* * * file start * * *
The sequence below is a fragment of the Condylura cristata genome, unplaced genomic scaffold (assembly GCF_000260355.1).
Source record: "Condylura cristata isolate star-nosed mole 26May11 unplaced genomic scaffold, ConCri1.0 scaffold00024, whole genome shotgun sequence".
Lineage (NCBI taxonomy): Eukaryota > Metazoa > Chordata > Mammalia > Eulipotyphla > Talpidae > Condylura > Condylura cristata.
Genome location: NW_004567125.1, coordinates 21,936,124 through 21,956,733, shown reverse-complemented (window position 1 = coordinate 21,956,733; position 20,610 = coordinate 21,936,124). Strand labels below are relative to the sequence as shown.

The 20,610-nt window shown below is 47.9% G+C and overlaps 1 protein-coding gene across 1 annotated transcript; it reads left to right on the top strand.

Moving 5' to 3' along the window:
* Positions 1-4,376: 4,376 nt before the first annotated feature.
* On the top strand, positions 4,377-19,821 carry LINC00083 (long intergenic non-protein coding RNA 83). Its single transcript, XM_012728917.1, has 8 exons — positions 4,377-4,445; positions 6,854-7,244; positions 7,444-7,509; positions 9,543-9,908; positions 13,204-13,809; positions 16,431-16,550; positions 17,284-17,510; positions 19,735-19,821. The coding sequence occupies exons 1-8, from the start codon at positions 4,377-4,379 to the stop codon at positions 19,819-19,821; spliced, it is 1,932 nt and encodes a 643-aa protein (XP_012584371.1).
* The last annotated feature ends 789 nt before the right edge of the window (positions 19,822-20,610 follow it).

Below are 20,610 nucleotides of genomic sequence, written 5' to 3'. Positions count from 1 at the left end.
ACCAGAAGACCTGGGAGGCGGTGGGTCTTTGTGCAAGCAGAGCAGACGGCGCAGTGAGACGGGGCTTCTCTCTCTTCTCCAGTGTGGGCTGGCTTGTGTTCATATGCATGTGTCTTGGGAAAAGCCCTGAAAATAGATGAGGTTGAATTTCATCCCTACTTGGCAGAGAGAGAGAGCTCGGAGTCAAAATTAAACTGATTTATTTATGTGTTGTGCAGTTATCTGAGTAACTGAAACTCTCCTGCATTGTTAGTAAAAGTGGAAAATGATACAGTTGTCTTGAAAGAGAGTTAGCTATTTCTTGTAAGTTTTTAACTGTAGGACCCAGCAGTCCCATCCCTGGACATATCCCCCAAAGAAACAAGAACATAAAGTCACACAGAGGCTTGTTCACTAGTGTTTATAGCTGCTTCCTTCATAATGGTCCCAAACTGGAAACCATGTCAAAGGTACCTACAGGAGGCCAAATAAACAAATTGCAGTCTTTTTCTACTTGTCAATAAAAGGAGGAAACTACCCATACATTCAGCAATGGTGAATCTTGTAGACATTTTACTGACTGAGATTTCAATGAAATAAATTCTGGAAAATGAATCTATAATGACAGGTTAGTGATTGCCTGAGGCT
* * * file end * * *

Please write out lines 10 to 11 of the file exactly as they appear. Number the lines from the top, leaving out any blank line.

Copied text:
Below are 20,610 nucleotides of genomic sequence, written 5' to 3'. Positions count from 1 at the left end.
ACCAGAAGACCTGGGAGGCGGTGGGTCTTTGTGCAAGCAGAGCAGACGGCGCAGTGAGACGGGGCTTCTCTCTCTTCTCCAGTGTGGGCTGGCTTGTGTTCATATGCATGTGTCTTGGGAAAAGCCCTGAAAATAGATGAGGTTGAATTTCATCCCTACTTGGCAGAGAGAGAGAGCTCGGAGTCAAAATTAAACTGATTTATTTATGTGTTGTGCAGTTATCTGAGTAACTGAAACTCTCCTGCATTGTTAGTAAAAGTGGAAAATGATACAGTTGTCTTGAAAGAGAGTTAGCTATTTCTTGTAAGTTTTTAACTGTAGGACCCAGCAGTCCCATCCCTGGACATATCCCCCAAAGAAACAAGAACATAAAGTCACACAGAGGCTTGTTCACTAGTGTTTATAGCTGCTTCCTTCATAATGGTCCCAAACTGGAAACCATGTCAAAGGTACCTACAGGAGGCCAAATAAACAAATTGCAGTCTTTTTCTACTTGTCAATAAAAGGAGGAAACTACCCATACATTCAGCAATGGTGAATCTTGTAGACATTTTACTGACTGAGATTTCAATGAAATAAATTCTGGAAAATGAATCTATAATGACAGGTTAGTGATTGCCTGAGGCT